‘Survivor: Heroes vs. Villains’: It’s good to be bad


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If I learned anything from Thursday night’s episode of ‘Survivor: Heroes vs. Villains,’ it’s that I’d rather live with a bunch of heroes, but I’d rather go into war with villains. It’s no coincidence that JT and Cirie and Tom and Rupert have the better camp life. Everybody works hard, nobody complains and as a result there’s a leak-free shelter and good spirits.

Meanwhile, at the Legion of Doom... I mean the villains’ camp, they have gone through five different shelter constructions, all of which leak. With the exception of Boston Rob (more on him later), nobody works hard and everybody whines and is self-involved. At one point, Jerri says they’re going to ‘spiral down into a pit of negativity.’ Speak the truth, sister. I’d rather watch the complete series of ‘According to Jim’ than live in the jungle with Coach and Randy and Tyson.


There’s no question who I’d rather go into battle with, though. Once again, the villains kicked major butt in the immunity challenge for one simple reason: They have a very smart dictator and they’re willing to take orders. This, my friends, is why the Army is not a democracy.

The first half of this episode was essentially the Boston Rob show. After complaining about how lazy his fellow villains are around camp, he walked out in a huff and then collapsed like a jungle diva. Once he was revived by the medical team, who pronounced in their sultry Australian accents that there was nothing wrong with him beyond a short-term flu, Rob gave us the clip that would surely be used at the Oscars if reality shows were eligible and he were a good actor: ‘I feel like [‘Survivor’ is] getting the best of me. And I love and respect it too much... to not play.’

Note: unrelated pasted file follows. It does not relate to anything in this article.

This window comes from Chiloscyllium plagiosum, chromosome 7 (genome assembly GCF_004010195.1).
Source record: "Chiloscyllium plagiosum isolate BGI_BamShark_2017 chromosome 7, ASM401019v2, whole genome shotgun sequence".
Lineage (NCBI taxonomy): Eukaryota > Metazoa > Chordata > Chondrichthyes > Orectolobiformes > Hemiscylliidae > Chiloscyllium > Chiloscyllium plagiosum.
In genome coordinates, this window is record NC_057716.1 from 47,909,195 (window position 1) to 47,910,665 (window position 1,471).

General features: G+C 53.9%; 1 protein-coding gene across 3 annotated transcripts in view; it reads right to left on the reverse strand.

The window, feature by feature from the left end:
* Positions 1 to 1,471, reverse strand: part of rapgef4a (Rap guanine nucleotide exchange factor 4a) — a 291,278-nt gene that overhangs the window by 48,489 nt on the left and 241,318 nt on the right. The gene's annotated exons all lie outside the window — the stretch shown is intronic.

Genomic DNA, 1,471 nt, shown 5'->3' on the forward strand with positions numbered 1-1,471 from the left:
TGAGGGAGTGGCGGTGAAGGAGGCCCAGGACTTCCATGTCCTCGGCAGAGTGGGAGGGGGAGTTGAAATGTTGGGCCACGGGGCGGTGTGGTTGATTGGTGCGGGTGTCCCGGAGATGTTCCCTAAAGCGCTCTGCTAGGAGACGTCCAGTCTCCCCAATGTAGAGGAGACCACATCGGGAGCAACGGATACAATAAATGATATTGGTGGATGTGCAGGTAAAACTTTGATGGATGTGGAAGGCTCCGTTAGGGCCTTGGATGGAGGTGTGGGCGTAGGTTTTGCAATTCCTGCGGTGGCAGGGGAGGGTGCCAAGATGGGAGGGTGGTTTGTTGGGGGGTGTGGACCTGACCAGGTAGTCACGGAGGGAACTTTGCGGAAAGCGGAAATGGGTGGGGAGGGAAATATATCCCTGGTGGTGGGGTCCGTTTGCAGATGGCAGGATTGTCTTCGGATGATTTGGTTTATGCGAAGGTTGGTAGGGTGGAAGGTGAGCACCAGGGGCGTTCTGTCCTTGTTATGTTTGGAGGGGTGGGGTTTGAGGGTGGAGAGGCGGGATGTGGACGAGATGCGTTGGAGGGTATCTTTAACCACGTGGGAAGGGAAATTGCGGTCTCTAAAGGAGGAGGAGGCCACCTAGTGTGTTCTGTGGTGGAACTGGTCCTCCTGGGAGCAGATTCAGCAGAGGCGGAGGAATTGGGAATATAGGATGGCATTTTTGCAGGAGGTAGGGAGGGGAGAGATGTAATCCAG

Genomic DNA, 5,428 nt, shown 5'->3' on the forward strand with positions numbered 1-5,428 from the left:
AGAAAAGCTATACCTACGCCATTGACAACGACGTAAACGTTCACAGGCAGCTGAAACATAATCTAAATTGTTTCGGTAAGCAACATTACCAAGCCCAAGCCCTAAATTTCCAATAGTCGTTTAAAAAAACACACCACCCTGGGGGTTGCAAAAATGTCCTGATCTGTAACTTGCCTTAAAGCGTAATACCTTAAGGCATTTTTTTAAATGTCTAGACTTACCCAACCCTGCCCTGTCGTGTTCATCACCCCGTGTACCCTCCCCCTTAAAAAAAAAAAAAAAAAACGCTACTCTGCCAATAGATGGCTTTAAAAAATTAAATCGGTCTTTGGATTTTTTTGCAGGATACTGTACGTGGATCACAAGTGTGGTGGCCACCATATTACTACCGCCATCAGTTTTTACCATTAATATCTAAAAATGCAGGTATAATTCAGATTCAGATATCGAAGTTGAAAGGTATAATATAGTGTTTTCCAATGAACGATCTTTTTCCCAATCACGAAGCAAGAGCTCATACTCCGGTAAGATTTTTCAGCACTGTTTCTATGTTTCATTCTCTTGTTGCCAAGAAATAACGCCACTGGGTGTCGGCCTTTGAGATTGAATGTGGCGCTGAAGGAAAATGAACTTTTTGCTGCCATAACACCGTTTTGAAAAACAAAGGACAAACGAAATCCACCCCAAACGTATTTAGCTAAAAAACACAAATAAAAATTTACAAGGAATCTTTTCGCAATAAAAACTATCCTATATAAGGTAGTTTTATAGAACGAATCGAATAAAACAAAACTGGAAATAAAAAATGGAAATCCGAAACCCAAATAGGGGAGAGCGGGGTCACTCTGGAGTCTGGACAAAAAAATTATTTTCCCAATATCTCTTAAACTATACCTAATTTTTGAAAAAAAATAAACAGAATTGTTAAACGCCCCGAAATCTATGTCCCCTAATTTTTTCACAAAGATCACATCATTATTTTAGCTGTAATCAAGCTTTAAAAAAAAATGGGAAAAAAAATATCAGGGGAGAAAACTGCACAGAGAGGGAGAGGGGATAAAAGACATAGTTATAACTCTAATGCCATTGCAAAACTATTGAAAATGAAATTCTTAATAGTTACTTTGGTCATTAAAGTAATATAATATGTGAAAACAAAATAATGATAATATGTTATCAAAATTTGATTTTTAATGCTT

By the immunity challenge -- which was, without explanation, combined with the reward challenge -- Rob was back in good shape. The heroes took an early lead in the first half of the challenge, which involved pushing heavy boxes, for a simple reason: They all worked hard. And then the villains caught up and won the second half of the challenge, which involved solving a puzzle with those boxes. Why? Because Rob took control and they all followed his directions.

JT was allegedly in charge of the heroes, but due to some combination of his not being as smart as Rob and his team not following orders, they completely fell apart. Which should sound familiar, because that’s almost exactly what happened last week when the heroes took an early lead in the physical part of the final challenge and then lost the puzzle-solving portion and thus immunity.

It’s after they lost that things got really interesting. Or is that insane? Sweet, kind, modest James lost his cool, and possibly his mind, yelling at Stephenie and blaming her for their loss. We never saw any evidence that she in particular caused confusion in the challenge, but James became convinced that past was prologue for Stephenie because she was the sole survivor from the disastrous Ulong tribe on Palau. James seems to think she carries a curse, instead of being talented enough to claw her way out of disaster.

Of course, Rupert -- who’s not nearly as nice this time around as on his last two seasons -- was complaining about Stephenie early on, so either she has been annoying people in ways we haven’t seen or they see her as a threat. Her only allies, it turned out, were Tom and Colby, who were also on the outs among the Heroes. With Rupert, James, JT and Amanda allied on the other side, that left Cirie and Candice in the power position. And for whatever reason, they decided to go with the plurality.

Or maybe they just didn’t want to irk James. The formerly even-tempered, musclebound gravedigger went ballistic in tribal council, once again blaming Stephenie for all the tribe’s problems because of her evil gypsy’s curse. And when she was voted out and, after keeping her mouth shut all episode, gave some sarcastic advice to her hapless former teammates, James couldn’t even be gracious in victory: ‘Shut your mouth,’ he yelled as she walked away with her extinguished torch. Way to be classy.

‘I had no idea it would shift from a team mentality to self-preservation this early,’ Colby commented aptly. But that’s what you get with a bunch of experienced all-stars thinking 10 steps down the road, I suppose. I don’t know about you guys, but I’m thinking I’d rather endure life with the villains and win than enjoy life with the heroes and participate in what’s starting to be an epic implosion.

--Ben Fritz